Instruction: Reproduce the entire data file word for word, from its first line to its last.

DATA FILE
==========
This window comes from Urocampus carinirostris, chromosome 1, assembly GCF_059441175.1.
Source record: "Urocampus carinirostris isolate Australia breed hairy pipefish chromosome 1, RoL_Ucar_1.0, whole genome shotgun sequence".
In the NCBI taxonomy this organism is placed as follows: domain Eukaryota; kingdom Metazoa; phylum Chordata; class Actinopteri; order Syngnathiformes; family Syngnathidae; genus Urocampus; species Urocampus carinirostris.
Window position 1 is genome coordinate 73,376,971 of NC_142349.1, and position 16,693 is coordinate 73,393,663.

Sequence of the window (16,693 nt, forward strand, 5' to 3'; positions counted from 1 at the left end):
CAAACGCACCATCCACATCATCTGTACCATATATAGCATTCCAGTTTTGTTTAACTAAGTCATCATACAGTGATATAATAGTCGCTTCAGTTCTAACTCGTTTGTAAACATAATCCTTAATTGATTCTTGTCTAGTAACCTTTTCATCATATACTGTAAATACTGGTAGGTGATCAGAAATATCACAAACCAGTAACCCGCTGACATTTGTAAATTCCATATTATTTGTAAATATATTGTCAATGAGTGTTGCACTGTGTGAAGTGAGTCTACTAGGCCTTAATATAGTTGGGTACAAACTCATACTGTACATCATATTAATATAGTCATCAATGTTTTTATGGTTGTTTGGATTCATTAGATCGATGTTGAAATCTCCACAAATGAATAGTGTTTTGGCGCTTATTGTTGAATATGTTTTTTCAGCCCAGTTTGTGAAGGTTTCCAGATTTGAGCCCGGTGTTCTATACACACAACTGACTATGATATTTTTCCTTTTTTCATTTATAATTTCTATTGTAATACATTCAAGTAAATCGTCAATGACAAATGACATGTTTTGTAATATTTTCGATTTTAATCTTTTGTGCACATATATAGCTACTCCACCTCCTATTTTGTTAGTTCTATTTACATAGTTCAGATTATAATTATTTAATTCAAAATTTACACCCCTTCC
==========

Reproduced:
This window comes from Urocampus carinirostris, chromosome 1, assembly GCF_059441175.1.
Source record: "Urocampus carinirostris isolate Australia breed hairy pipefish chromosome 1, RoL_Ucar_1.0, whole genome shotgun sequence".
In the NCBI taxonomy this organism is placed as follows: domain Eukaryota; kingdom Metazoa; phylum Chordata; class Actinopteri; order Syngnathiformes; family Syngnathidae; genus Urocampus; species Urocampus carinirostris.
Window position 1 is genome coordinate 73,376,971 of NC_142349.1, and position 16,693 is coordinate 73,393,663.

Sequence of the window (16,693 nt, forward strand, 5' to 3'; positions counted from 1 at the left end):
CAAACGCACCATCCACATCATCTGTACCATATATAGCATTCCAGTTTTGTTTAACTAAGTCATCATACAGTGATATAATAGTCGCTTCAGTTCTAACTCGTTTGTAAACATAATCCTTAATTGATTCTTGTCTAGTAACCTTTTCATCATATACTGTAAATACTGGTAGGTGATCAGAAATATCACAAACCAGTAACCCGCTGACATTTGTAAATTCCATATTATTTGTAAATATATTGTCAATGAGTGTTGCACTGTGTGAAGTGAGTCTACTAGGCCTTAATATAGTTGGGTACAAACTCATACTGTACATCATATTAATATAGTCATCAATGTTTTTATGGTTGTTTGGATTCATTAGATCGATGTTGAAATCTCCACAAATGAATAGTGTTTTGGCGCTTATTGTTGAATATGTTTTTTCAGCCCAGTTTGTGAAGGTTTCCAGATTTGAGCCCGGTGTTCTATACACACAACTGACTATGATATTTTTCCTTTTTTCATTTATAATTTCTATTGTAATACATTCAAGTAAATCGTCAATGACAAATGACATGTTTTGTAATATTTTCGATTTTAATCTTTTGTGCACATATATAGCTACTCCACCTCCTATTTTGTTAGTTCTATTTACATAGTTCAGATTATAATTATTTAATTCAAAATTTACACCCCTTCC